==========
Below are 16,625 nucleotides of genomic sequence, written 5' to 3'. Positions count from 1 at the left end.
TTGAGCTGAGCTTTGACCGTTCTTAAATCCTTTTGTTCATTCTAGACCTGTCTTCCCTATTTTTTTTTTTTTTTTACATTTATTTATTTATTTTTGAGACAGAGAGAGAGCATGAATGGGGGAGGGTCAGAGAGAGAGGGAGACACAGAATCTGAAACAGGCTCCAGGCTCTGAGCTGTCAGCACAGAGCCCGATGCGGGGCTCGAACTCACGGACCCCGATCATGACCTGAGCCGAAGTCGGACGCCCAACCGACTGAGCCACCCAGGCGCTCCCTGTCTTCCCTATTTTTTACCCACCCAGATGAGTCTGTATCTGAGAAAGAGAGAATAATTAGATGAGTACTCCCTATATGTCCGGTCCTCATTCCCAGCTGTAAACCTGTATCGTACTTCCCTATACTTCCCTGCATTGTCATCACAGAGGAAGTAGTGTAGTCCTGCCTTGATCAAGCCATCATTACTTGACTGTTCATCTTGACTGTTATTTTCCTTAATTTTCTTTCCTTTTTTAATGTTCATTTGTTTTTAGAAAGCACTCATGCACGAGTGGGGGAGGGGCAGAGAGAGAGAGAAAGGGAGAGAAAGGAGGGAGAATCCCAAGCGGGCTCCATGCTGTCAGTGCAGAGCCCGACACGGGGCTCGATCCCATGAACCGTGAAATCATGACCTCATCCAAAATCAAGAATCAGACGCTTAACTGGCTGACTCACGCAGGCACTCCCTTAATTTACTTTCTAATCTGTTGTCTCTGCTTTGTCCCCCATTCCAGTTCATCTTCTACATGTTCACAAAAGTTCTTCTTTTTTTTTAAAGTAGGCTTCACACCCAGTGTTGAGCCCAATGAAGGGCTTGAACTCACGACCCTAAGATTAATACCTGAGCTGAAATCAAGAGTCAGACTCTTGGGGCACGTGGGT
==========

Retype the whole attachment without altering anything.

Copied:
Below are 16,625 nucleotides of genomic sequence, written 5' to 3'. Positions count from 1 at the left end.
TTGAGCTGAGCTTTGACCGTTCTTAAATCCTTTTGTTCATTCTAGACCTGTCTTCCCTATTTTTTTTTTTTTTTTACATTTATTTATTTATTTTTGAGACAGAGAGAGAGCATGAATGGGGGAGGGTCAGAGAGAGAGGGAGACACAGAATCTGAAACAGGCTCCAGGCTCTGAGCTGTCAGCACAGAGCCCGATGCGGGGCTCGAACTCACGGACCCCGATCATGACCTGAGCCGAAGTCGGACGCCCAACCGACTGAGCCACCCAGGCGCTCCCTGTCTTCCCTATTTTTTACCCACCCAGATGAGTCTGTATCTGAGAAAGAGAGAATAATTAGATGAGTACTCCCTATATGTCCGGTCCTCATTCCCAGCTGTAAACCTGTATCGTACTTCCCTATACTTCCCTGCATTGTCATCACAGAGGAAGTAGTGTAGTCCTGCCTTGATCAAGCCATCATTACTTGACTGTTCATCTTGACTGTTATTTTCCTTAATTTTCTTTCCTTTTTTAATGTTCATTTGTTTTTAGAAAGCACTCATGCACGAGTGGGGGAGGGGCAGAGAGAGAGAGAAAGGGAGAGAAAGGAGGGAGAATCCCAAGCGGGCTCCATGCTGTCAGTGCAGAGCCCGACACGGGGCTCGATCCCATGAACCGTGAAATCATGACCTCATCCAAAATCAAGAATCAGACGCTTAACTGGCTGACTCACGCAGGCACTCCCTTAATTTACTTTCTAATCTGTTGTCTCTGCTTTGTCCCCCATTCCAGTTCATCTTCTACATGTTCACAAAAGTTCTTCTTTTTTTTTAAAGTAGGCTTCACACCCAGTGTTGAGCCCAATGAAGGGCTTGAACTCACGACCCTAAGATTAATACCTGAGCTGAAATCAAGAGTCAGACTCTTGGGGCACGTGGGT